It’s important to stretch before and after exercise for many reasons. Stretching can help prevent injury, ease muscle soreness, and improve your mood. As with any kind of physical exercise, stretching should be done gently and routinely. Aim to do some light stretches every day, including in the morning when you get out of bed, at lunchtime during a break at work or school, and before you go to bed at night.
Start with your feet and ankles and work up through your legs, hips and lower back, torso, and arms (including fingers), neck, and head.
This is a list of some basic stretches to get you started:
Stand with your feet shoulder-width apart. Bend forward from the waist so that your back is about parallel to the floor. Reach toward your toes as far as possible, keeping your knees straight.
Stand with your feet shoulder-width apart. Bend forward from the waist so that your back is about parallel to the floor. Reach toward your toes as far as possible, keeping your knees straight. Hold for 15–30 seconds, depending on what you are comfortable with.
Standing in front of a wall or other vertical surface, place one hand flat against it at chest level. Keeping both legs straight and your back straight, slowly bend forward at the waist until you feel a gentle stretch in your middle to lower back area. Your arm should be extended and close to the wall behind you (but not touching). Keep bending until you feel a gentle stretch but don’t force yourself into an uncomfortable position: Stretch only as far as you can while keeping your back straight. Hold for 15–30 seconds, depending on what feels comfortable to you.
Be sure to also stretch each leg separately by bending the knee so that the heel touches the buttocks and then gently pushing it away without arching or rounding your back. This is not only good for your hips but will help keep them level in everyday life when walking or running.
Bend forward at the waist with knees straight and reach toward your toes (holding on to a chair if necessary). Try to get your elbows close to your knees without letting your lower back curve inward or outward. You should feel a gentle pull in the middle of your back. If there is no pain, hold this position for 30 seconds, then slowly come up.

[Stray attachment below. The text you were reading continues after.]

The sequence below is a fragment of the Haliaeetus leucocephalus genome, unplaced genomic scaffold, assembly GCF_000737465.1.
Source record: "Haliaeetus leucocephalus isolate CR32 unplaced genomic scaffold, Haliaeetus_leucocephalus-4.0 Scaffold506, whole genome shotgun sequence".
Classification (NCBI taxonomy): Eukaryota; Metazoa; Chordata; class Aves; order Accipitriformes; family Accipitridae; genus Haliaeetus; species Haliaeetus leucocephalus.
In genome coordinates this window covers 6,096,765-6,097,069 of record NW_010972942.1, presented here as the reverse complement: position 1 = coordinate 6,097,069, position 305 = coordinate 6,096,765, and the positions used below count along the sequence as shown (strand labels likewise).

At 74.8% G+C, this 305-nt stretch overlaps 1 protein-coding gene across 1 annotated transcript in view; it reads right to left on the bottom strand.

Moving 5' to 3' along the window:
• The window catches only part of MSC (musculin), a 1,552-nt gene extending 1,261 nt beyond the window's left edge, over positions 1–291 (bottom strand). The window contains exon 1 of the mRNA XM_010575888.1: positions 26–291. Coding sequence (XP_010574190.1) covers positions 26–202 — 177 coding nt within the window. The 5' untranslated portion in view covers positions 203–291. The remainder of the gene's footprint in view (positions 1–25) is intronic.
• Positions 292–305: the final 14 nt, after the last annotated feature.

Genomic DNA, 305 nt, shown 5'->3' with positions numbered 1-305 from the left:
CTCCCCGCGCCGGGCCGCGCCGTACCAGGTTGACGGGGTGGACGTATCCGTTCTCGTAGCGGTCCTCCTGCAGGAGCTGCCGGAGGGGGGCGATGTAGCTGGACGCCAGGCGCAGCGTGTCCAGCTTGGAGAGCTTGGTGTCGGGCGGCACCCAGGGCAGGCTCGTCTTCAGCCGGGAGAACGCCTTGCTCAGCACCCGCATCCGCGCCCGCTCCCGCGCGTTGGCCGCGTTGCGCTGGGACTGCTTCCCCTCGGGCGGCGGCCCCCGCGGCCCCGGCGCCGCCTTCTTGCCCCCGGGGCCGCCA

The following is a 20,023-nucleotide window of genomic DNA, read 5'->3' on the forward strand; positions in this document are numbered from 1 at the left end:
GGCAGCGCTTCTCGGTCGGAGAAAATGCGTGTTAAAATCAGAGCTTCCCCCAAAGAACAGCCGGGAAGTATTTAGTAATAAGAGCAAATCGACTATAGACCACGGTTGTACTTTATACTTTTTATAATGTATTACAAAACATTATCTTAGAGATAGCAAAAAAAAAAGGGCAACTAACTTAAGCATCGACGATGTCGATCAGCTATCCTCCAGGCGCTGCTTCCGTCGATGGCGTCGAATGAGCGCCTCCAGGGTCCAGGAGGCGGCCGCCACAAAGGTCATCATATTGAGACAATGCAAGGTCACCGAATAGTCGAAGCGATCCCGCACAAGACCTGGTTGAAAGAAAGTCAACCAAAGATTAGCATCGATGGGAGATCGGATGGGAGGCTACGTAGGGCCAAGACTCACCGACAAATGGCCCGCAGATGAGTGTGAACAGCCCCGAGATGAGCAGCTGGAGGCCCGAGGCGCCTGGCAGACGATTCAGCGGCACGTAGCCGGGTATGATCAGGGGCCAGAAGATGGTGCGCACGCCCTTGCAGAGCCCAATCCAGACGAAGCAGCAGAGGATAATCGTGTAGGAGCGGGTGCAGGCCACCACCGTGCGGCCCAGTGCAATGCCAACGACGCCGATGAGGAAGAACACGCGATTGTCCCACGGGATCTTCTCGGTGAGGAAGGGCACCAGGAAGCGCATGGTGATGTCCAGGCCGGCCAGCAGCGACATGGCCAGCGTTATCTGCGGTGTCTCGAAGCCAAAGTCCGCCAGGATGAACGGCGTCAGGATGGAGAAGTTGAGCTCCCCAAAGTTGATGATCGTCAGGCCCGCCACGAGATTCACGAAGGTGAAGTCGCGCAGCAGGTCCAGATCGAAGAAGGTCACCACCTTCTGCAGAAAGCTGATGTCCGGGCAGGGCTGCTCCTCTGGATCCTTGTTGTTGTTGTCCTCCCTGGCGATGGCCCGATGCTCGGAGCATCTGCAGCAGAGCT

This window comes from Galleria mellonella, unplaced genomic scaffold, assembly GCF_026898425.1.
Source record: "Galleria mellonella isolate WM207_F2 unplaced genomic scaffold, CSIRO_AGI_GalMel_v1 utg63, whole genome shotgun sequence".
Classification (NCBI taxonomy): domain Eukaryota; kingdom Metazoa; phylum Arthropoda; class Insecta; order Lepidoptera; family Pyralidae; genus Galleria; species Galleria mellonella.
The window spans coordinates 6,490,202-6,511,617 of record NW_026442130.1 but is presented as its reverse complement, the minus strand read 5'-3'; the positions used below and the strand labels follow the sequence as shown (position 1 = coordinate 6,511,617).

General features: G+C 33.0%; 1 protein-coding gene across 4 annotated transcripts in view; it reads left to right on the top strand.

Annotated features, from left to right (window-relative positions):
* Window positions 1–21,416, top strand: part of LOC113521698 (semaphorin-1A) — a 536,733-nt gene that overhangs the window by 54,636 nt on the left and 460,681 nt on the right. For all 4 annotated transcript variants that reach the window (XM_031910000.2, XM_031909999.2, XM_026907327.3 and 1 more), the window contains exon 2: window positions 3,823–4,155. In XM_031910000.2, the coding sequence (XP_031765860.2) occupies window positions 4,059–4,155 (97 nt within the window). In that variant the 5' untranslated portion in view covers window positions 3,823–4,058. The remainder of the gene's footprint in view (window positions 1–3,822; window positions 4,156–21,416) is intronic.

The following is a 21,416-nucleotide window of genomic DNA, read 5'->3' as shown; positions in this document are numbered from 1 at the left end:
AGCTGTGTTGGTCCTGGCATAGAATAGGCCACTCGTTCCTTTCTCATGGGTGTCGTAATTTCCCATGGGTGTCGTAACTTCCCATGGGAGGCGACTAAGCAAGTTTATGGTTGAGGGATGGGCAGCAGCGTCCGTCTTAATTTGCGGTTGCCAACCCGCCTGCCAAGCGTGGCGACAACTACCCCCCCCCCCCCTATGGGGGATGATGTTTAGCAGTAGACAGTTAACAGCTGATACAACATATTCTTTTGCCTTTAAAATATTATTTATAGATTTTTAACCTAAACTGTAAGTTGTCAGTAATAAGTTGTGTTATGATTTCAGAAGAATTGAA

If this is very uncomfortable for your lower back, or you are unable to keep your knees straight with good form, try the following instead:
Sit down on a chair with feet flat on the floor about shoulder-width apart. Gently lean forward and place hands on either side of the chair seat as far as possible without rounding your back. Bend at the waist and aim to touch the forehead to the knee (without forcing). If that’s not comfortable, just stretch as far as you can while keeping your back straight and not rounded. Hold for 15–30 seconds.
Sit in the same position as above but with legs bent so that one heel is near your crotch and buttocks are resting on the other leg’s knee. As you hold this position, try to straighten your back by gently pressing the foot on the leg that is bent against your buttock, and then pulling with each hand toward you while keeping both shoulders on the same level. Hold for 15–30 seconds.
You can also bend forward and touch your toes (if comfortable) or keep your knees straight and reach toward them. This will stretch out your hamstrings (the muscles in the back of each thigh) on each leg.
This list is just a start, but you’ll get the idea. Feel free to ignore positions that are unpleasant for your back or too difficult to hold. Try not to force yourself into positions that feel uncomfortable for your back. Stretching should never be painful. If it hurts when you move in a certain way then tighten up! Don’t keep pushing yourself into that position thinking that stretching has no pain.